USA Careers, Job Match Now, and other similar websites work in the same way. All candidates must fill out a special “job seeker registration” form to be considered for the offered position. Little do they know that by doing so they provide the website with crucial information which, otherwise, would cost hundreds of dollars. If a candidate has any doubts as to the honesty of the website, it lists companies which have used its service. Among others, there are such hot names as the United Nations, Pepsi Cola, IBM, Barnes & Noble, and Verizon. I have been unable to confirm this impressive rooster as neither USA Careers nor Job Match Now's e-mail addresses worked. Also the mentioned employers seem not to be aware of the Career Network service. On its own website, the United Nations warns potential job seekers that it “does not charge a fee at any stage of the recruitment process. The United Nations does not concern itself with information on bank accounts.” What is more, all the positions offered by the organization can only be found on its website, without the help of a third party.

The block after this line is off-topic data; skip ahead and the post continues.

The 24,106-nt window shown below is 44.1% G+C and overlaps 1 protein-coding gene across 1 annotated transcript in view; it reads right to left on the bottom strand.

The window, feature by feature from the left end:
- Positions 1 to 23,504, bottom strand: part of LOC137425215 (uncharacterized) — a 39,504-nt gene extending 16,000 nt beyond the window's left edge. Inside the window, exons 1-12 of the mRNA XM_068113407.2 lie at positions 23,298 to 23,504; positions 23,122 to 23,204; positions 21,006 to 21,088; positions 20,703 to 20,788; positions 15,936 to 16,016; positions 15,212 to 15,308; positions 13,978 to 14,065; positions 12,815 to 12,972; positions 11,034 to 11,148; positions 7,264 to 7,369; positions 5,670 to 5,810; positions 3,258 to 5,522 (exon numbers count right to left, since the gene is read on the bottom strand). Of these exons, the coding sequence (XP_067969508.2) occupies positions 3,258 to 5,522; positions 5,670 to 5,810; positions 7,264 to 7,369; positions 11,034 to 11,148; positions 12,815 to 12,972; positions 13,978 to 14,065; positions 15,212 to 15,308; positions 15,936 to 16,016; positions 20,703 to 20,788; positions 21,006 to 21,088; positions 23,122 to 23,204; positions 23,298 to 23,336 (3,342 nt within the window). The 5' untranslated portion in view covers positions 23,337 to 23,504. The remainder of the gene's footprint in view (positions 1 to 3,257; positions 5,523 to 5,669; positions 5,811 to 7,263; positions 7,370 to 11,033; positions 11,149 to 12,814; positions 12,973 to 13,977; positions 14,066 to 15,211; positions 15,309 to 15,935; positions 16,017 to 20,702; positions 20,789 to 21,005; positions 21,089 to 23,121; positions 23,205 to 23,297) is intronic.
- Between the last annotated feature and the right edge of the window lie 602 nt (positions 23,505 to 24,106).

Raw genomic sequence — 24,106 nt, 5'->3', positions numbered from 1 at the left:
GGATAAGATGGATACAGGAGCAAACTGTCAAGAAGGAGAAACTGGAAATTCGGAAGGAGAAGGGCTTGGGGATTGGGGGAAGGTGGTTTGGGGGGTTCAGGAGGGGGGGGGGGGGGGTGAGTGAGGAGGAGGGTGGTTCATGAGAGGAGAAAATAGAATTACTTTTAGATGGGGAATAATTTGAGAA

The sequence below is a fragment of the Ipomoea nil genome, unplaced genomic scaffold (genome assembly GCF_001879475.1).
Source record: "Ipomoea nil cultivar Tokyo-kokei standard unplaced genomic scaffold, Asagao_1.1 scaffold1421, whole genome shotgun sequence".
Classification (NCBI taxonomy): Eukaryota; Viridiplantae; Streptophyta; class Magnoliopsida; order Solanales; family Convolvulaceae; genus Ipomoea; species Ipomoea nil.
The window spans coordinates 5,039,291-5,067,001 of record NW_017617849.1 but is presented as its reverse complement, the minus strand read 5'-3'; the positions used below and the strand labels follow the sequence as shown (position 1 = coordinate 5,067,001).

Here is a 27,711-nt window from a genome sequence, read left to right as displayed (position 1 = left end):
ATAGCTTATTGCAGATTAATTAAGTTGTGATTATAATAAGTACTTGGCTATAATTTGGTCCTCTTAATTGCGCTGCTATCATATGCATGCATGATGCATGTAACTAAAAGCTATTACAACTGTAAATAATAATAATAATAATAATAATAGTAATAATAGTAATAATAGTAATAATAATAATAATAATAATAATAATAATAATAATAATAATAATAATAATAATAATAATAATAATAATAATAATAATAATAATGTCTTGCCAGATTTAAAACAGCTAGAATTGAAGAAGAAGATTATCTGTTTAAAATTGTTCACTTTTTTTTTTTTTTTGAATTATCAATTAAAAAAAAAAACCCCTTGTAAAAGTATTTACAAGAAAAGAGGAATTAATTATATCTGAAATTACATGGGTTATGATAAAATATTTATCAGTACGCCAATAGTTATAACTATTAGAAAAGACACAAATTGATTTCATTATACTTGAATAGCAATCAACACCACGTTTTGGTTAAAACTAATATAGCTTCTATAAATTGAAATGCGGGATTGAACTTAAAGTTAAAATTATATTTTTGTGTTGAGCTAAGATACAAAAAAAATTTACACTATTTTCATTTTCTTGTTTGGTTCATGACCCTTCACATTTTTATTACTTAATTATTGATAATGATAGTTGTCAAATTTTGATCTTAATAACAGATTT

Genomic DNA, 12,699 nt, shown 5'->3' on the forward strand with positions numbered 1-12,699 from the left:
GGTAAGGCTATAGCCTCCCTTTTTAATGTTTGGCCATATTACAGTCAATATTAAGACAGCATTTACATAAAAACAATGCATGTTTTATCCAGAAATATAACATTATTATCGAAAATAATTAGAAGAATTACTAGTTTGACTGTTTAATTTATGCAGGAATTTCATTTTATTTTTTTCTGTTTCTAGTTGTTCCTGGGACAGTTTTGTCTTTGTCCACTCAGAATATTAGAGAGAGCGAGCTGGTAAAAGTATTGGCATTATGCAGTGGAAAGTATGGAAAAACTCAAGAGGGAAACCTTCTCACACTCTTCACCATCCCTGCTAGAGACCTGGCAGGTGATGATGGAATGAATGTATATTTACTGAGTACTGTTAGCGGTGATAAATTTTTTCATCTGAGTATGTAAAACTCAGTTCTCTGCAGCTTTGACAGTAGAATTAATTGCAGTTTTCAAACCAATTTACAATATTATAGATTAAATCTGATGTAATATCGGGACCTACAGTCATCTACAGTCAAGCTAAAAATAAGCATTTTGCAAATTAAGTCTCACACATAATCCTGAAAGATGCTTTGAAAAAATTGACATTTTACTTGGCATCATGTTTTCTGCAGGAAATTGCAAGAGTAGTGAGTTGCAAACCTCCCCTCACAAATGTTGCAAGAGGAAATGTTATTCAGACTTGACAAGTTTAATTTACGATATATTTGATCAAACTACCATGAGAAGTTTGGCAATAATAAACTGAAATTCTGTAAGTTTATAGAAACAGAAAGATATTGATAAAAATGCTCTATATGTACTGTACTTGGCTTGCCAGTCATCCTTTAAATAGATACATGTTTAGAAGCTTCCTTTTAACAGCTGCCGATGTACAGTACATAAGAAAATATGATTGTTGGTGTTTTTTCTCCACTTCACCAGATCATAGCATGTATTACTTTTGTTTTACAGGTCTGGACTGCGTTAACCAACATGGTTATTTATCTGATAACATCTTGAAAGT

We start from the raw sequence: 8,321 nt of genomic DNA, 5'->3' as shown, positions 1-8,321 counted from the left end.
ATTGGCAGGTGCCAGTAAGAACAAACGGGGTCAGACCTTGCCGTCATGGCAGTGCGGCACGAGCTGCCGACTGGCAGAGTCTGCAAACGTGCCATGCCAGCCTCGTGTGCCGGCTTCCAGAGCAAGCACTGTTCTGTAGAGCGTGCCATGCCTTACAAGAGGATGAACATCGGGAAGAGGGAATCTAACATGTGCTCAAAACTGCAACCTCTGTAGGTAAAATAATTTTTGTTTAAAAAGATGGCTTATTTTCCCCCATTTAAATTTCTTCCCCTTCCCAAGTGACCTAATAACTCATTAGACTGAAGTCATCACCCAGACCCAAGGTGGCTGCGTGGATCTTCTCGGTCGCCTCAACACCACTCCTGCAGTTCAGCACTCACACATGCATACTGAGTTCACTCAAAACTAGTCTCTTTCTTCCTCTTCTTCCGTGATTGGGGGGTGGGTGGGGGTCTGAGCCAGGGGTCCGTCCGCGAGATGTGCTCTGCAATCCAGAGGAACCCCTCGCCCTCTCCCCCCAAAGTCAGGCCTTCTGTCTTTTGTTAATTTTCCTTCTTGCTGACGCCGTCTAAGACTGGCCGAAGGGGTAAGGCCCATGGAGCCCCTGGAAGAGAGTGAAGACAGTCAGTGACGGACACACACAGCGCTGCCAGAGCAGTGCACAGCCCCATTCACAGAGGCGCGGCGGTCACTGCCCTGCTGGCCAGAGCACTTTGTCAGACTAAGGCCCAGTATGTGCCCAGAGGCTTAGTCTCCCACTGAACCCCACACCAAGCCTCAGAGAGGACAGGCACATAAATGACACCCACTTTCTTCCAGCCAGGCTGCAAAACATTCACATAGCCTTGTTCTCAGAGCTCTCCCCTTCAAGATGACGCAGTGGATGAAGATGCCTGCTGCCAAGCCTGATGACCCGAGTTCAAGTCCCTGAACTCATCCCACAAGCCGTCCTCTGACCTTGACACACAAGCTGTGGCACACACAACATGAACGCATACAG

In the 21st century, information has become what gold and money were once worth. Companies are ready to pay big cash for names, dates, or numbers of potential customers from around the world. The reason is simple: today your bank account is your biography. Knowing when you were born, where you live, your social status, and what you buy at your local stores, firms can adjust their offer to your characteristics. This is how tons of junk mail litter your mailbox every day, regardless of whether or not you ordered it. Not to mention if someone undesirable comes into possession of your personal data, such as your credit card number, he can easily steal your money and the odds that he will be caught are slim to none.